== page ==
Antonia Quirke chooses her highlights from the previous seven days of BBC Radio.
On Sunday's programme; smugglers and saxophones, chalk streams and a talking drum. Sinead O'Connor's tiny, yawning son and the devastating ways in which the wild promises of poetry, music and movies have seeped in and blown our minds as a species on the subject of love. Roger Moore feels sad about Trevor Howard and Frank Sinatra and an instrument maker seeks out alpine spruce to provide the best material for vibrations. Also the ascending lark and the descending prime-minister, and how to just put your lips together and blow.
A Law Unto Themselves (Radio 4, 12 August)
The Birth of Love (Radio 4, 13 August)
The Art of Artists (Radio 2, 11 August)
Woman's Hour (Radio 4, All-Week)
Great Lives (Radio 4, 12 August)
Radcliffe and Maconie (6Music, All-Week)
Today (Radio 4, All-Week)
The Listeners (Radio 4, 12 August)
Proms 2014 (Radio 3, 18 July-13 September)
Open Country (Radio 4, 14 August)
Recycled Radio (Radio 4, 11 August)
Voices from the Old Bailey (Radio 4, 14 August)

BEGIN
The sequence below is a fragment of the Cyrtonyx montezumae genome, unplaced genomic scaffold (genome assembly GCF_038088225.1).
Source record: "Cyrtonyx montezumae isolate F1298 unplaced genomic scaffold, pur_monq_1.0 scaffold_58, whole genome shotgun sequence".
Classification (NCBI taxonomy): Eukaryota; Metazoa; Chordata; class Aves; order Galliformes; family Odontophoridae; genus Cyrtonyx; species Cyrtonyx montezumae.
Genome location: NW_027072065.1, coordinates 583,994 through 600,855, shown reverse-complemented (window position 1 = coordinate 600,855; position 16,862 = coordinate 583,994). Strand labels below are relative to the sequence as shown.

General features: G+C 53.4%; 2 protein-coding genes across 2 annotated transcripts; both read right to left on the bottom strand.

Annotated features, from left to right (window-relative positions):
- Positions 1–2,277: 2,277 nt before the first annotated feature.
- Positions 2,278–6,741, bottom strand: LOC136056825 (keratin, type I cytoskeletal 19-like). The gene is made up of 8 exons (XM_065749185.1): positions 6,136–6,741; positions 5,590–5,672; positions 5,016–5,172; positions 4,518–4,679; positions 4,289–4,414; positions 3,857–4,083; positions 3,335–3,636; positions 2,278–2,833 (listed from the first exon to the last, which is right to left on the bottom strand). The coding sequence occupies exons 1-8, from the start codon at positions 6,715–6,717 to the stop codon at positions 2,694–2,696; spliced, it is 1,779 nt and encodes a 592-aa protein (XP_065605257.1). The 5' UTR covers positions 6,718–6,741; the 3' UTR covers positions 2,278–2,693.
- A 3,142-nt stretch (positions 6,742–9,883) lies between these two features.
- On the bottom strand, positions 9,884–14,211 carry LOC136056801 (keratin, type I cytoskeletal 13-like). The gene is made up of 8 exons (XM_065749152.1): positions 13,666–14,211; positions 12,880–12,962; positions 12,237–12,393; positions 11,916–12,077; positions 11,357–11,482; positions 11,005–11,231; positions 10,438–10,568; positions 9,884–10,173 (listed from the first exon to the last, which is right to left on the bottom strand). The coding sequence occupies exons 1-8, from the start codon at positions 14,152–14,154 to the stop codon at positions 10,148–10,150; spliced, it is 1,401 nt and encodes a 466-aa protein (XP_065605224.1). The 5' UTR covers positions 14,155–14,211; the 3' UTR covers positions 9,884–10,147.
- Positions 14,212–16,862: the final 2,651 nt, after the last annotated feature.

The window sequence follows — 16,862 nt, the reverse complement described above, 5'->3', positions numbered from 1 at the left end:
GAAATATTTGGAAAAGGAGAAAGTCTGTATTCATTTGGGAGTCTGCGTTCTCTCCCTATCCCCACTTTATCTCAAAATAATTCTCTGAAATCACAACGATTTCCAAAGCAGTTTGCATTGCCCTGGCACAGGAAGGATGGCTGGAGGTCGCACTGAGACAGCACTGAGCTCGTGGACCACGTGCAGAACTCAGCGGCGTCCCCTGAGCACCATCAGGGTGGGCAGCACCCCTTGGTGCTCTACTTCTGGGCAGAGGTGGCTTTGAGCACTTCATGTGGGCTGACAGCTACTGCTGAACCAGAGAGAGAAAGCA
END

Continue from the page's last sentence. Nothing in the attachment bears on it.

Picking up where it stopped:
15 Minute Drama: To the Lighthouse (Radio 4, All-Week)
Witness (World Service, 13 August).
Antonia Quirke is part of the team on Film 2014 and has been a film critic for over 15 years
Starting as a trainee reporter at the radical London freesheet The Camden New Journal she went on to write about film for the Independent on Sunday and the Evening Standard. She's presented movie reviews for ITV and introduced film seasons - anything from the Surrealists to Alien flicks - on BBC Four.
Her book about the film JAWS was one of the BFI's biggest-selling titles, and her comic memoir about life as a film critic suffering from an overwhelming obsession with various male movie stars - Madame Depardieu And The Beautiful Strangers - is being developed into a film by the team behind the Oscar-nominated and BAFTA-winning An Education.